St. Peter's Church - Nottingham
, United Kingdom
For over 800 years, congregations have worshipped at St. Peter's Church in Nottingham, England. But in November 2007, the church's pipe organ fell silent as a consequence of too many problems to repair.
Now the church's musical tradition is about to begin a new chapter as Modern Pipe Organ Solutions Ltd. (MPOS) blends six new pipe stops with the digital technology of Rodgers along with three restored and re-voiced ranks from the existing instrument.Two of the historic ranks are probably nearly 200 years old. Nine of the 51 speaking stops - nearly 20% - are pipe.
Nottingham, located in the central part of England about 100 miles north of London, is part of a new frontier in British organbuilding. Rodgers UK, which is part of the Roland group, is providing a Masterpiece 958 organ while MPOS handles the pipe building.
The historic main case attributed to Snetzler, the famous 18th century organ builder, has been restored. MPOS provided a contrasting modern case in the chancel. The organ offers the versatility and color of a cathedral organ to accompany the choir - which frequently sings in major English cathedrals - in the Anglican repertoire, to support congregational singing, and be a superb recital instrument, said Richard Patt of Rodgers UK.
The church relied on the guidance of the prominent British organist Paul Hale, who serves as Diocesan Organ Advisor, to solve troublesome space and sound issues surrounding its organ replacement project. Mr. Hale recommended that "consideration be given to a new and exciting type of instrument that was gaining great success in America and Asia, but yet to ‘take off' in the UK - that of the ‘combination' organ... It was felt that this type of instrument would enable a much greater flexibility in how the organ was arranged in the chamber, and accordingly offer a solution to the space problem outlined above," said Director of Music Peter Siepmann, who led the effort to raise funds and commission the organ.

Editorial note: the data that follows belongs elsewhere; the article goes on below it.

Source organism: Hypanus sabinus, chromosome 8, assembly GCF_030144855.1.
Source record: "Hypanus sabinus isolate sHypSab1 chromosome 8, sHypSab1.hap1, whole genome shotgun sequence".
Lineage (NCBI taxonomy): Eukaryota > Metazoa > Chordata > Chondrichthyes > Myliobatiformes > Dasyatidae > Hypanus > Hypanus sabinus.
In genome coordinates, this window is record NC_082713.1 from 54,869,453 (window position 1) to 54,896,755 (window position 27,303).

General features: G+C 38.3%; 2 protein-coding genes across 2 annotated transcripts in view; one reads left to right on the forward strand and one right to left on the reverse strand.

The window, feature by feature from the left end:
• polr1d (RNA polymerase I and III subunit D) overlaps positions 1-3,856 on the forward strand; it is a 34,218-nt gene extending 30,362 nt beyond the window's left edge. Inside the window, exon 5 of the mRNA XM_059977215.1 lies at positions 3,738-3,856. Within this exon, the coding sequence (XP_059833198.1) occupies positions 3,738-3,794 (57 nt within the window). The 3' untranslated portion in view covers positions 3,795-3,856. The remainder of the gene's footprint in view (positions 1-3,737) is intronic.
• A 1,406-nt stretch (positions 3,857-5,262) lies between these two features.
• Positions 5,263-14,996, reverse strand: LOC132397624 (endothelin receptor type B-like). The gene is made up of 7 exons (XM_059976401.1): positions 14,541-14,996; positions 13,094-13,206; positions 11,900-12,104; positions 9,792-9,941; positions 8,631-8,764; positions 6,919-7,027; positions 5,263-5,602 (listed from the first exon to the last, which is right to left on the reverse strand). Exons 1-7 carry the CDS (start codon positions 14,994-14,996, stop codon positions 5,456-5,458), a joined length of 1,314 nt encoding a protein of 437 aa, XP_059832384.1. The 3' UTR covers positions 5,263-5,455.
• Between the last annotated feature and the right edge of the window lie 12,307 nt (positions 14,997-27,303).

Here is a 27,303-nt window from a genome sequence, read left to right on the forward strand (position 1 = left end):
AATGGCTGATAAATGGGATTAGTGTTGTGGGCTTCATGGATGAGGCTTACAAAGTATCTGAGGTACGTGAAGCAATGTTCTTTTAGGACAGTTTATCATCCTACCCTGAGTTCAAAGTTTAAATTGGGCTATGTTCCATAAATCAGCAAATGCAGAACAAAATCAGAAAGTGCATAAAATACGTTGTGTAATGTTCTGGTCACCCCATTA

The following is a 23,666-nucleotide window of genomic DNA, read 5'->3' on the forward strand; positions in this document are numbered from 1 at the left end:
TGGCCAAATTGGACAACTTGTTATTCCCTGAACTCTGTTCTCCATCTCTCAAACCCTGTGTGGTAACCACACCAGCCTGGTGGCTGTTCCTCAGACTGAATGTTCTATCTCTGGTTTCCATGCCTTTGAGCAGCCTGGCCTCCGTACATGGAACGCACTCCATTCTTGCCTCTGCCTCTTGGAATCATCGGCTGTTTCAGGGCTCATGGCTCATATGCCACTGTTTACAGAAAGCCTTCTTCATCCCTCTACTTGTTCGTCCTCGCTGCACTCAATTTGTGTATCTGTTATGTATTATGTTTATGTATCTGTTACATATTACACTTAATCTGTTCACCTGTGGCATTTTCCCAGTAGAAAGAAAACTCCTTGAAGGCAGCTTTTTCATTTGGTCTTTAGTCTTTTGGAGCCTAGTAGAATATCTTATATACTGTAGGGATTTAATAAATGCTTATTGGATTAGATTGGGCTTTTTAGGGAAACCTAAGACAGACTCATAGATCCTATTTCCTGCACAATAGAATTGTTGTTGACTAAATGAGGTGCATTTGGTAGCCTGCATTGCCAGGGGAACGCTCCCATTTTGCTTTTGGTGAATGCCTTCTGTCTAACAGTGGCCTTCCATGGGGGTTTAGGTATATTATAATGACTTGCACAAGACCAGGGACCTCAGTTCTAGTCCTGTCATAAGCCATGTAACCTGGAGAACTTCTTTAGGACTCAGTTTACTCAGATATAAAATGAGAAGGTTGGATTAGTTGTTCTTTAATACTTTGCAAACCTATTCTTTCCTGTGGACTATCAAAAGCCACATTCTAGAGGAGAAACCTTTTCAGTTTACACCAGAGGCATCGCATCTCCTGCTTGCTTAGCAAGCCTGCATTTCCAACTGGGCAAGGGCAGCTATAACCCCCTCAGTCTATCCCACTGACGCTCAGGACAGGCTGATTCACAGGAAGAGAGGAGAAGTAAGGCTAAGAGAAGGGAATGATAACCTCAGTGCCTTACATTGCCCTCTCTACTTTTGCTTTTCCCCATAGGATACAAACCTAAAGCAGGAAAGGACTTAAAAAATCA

Because of the difficulty of getting sound out of the organ chamber it would have been impossible to achieve this using pipes alone without major structural changes to the 12th century building. The compactness of the pipe unit and speaker combinations means that the new organ will speak directly into the church.
A dedication celebration was held 2011, as well as a gala recital by Paul Hale and a separate concert by organist David Briggs.